Introducing Forrester's Cyber Threat Intelligence Research

We have started a new report series on Cyber Threat Intelligence.  The first report, "Five Steps To Build An Effective Threat Intelligence Capability," is designed to help organizations understand what threat intelligence is and how to establish a program. If you're not a Forrester client and would like the report, Proofpoint is providing a complementary copy. On Thursday March 28th, I will be conducting a Forrester webinar on the report.  Please join me if you'd like to get a deeper perspective on it.  In the future, we will expand on sections of this intial report with additional research including:

  • A collaborative report with Ed Ferrara looking at the cyber threat intelligence vendor landscape
  • An in depth report on "Step No. 5: Derive Intel" 
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Crowdsourcing my RSA panels

The San Francisco RSA conference is now less than two weeks away, and this year I am moderating two great panels. I thought I'd reach out and solicit suggestions for discussion. 

1) Too Big to Fail: CISO Panel on Scaling Security in the Era of Big Data

This Forrester-moderated panel of top security executives from Allergan, Zappos and Humana will discuss the impact of scale in solving Big Security challenges. Issues from the importance of scale in detecting advanced threats to benefits to the average user will be debated. Drawing on their experiences, these experts will share their views on why scale matters in the era of big data.

Panelists: 
David Hannigan, Zappos, Information Security Officer
Stephen Moloney, Humana Inc., Manager, Enterprise Information Security
Jerry Sto. Tomas, Allergan, Inc., Director, IS Global Information Security
 

2) 50 Minutes Into the Future: Tomorrow's Malware Threats

Predicting what malware will look like five years from now requires more than a crystal ball. In order to fully understand future threats and challenges, you need a finger on the broader pulse of technological innovation. Our panel of esteemed experts will attempt to guide a better understanding of where we may need to target our defensive efforts in the coming months and years.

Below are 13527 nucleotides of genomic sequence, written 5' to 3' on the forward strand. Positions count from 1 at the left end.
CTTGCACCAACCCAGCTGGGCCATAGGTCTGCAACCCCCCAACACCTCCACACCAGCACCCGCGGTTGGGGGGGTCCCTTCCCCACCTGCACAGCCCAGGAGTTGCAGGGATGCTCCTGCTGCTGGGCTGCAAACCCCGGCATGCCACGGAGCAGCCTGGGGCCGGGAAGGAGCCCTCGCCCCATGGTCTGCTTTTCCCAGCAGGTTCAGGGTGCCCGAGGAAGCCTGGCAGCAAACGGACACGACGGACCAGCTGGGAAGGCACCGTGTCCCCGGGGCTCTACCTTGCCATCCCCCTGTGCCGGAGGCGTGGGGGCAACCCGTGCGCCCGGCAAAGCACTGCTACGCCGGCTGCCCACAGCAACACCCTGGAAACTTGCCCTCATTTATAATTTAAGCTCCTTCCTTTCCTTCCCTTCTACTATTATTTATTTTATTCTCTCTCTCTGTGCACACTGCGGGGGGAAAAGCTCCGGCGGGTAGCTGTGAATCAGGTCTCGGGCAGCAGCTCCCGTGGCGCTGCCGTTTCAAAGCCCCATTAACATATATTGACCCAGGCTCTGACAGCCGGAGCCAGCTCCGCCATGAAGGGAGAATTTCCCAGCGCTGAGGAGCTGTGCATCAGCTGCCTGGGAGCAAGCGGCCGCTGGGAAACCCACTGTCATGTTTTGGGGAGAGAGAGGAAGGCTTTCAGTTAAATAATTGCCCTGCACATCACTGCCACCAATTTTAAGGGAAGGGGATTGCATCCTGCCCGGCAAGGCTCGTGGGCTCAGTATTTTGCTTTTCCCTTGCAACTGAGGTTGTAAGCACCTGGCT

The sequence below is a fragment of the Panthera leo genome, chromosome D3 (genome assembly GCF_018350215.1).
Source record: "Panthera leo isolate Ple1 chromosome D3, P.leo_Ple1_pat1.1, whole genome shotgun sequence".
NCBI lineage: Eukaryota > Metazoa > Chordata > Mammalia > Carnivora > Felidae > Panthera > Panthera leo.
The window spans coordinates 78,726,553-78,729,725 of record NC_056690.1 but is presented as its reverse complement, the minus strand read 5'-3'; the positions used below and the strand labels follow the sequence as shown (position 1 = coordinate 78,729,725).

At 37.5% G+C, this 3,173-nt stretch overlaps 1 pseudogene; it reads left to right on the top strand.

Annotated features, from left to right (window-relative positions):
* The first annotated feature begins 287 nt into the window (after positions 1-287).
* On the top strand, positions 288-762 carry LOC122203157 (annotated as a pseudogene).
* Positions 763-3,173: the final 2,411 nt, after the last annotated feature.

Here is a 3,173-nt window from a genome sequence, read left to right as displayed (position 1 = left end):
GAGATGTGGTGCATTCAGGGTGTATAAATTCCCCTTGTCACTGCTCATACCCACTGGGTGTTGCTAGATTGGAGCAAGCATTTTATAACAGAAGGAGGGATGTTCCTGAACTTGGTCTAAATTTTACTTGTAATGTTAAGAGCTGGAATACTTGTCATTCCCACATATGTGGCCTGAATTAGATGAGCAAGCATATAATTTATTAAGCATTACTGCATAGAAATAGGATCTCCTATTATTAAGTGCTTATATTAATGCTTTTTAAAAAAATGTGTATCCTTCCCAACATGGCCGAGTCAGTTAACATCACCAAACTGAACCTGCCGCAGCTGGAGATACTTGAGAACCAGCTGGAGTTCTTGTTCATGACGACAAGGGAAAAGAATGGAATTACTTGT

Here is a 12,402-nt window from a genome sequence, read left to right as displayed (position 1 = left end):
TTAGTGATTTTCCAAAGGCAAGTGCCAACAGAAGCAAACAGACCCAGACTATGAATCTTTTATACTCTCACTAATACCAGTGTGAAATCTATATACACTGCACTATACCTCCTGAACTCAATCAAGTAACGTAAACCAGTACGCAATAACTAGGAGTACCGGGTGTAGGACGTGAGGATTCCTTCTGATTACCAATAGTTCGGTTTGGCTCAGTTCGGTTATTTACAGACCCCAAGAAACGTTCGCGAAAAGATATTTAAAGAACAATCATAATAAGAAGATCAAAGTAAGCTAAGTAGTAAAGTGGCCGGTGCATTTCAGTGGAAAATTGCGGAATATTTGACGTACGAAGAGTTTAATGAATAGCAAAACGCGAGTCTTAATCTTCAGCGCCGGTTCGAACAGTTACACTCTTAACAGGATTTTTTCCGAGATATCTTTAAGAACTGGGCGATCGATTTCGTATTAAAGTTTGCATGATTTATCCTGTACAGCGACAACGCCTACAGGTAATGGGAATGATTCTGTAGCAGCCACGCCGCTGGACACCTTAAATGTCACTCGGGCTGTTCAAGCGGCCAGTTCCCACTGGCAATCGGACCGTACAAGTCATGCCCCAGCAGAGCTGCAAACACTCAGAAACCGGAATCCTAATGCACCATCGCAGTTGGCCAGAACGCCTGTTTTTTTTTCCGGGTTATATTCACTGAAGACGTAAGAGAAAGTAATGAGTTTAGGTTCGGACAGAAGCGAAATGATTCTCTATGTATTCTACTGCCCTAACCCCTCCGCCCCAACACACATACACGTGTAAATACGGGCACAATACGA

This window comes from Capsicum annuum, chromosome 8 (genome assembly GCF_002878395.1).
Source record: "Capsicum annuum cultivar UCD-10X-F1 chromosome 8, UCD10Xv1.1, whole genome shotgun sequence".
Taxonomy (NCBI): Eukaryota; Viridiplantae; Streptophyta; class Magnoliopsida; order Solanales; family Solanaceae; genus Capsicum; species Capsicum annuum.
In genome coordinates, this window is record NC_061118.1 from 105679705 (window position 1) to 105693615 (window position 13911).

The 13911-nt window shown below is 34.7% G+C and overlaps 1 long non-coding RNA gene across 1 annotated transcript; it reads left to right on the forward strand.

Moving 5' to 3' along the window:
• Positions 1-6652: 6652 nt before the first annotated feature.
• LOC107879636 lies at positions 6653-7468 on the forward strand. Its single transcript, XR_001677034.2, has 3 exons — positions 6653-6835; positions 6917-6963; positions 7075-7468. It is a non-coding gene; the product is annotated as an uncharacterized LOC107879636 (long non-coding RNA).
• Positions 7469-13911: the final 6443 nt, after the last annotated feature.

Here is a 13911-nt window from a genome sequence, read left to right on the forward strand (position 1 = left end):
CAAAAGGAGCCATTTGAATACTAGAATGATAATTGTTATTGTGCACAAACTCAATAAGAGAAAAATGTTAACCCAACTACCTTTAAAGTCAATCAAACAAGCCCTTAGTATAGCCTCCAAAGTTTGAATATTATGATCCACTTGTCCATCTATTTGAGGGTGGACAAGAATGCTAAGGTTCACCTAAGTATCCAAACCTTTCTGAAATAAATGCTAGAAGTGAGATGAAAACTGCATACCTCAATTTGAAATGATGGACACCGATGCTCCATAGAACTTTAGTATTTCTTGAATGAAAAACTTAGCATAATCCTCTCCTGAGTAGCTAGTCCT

Panelists: 
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Bit9’s Operational Oversight Is Probably Your Operational Reality

You are now no doubt aware that Boston-based security firm Bit9 suffered an alarming compromise, which resulted in attackers gaining access to code-signing certificates that were then used to sign malicious software. See Brian Kreb’s article for more details. (Symantec breathes a quiet sigh of relief to see a different security vendor in the headlines.)

The embarrassing breach comes at a time when the company has been seen as one of the security vendor landscape’s rising stars. Bit9 has actually been around for more than a decade, but the rise of targeted attacks and advanced malware has resulted in significant interest in Bit9’s technology. In late July, Bit9 secured $34.5 million in funding from Sequoia Capital. Bit9’s future was bright. 

On Friday afternoon, Bit9 CEO Patrick Morley published a blog providing some initial details on the breach. A few of his comments stood out:  “Due to an operational oversight within Bit9, we failed to install our own product on a handful of computers within our network … We simply did not follow the best practices we recommend to our customers by making certain our product was on all physical and virtual machines within Bit9."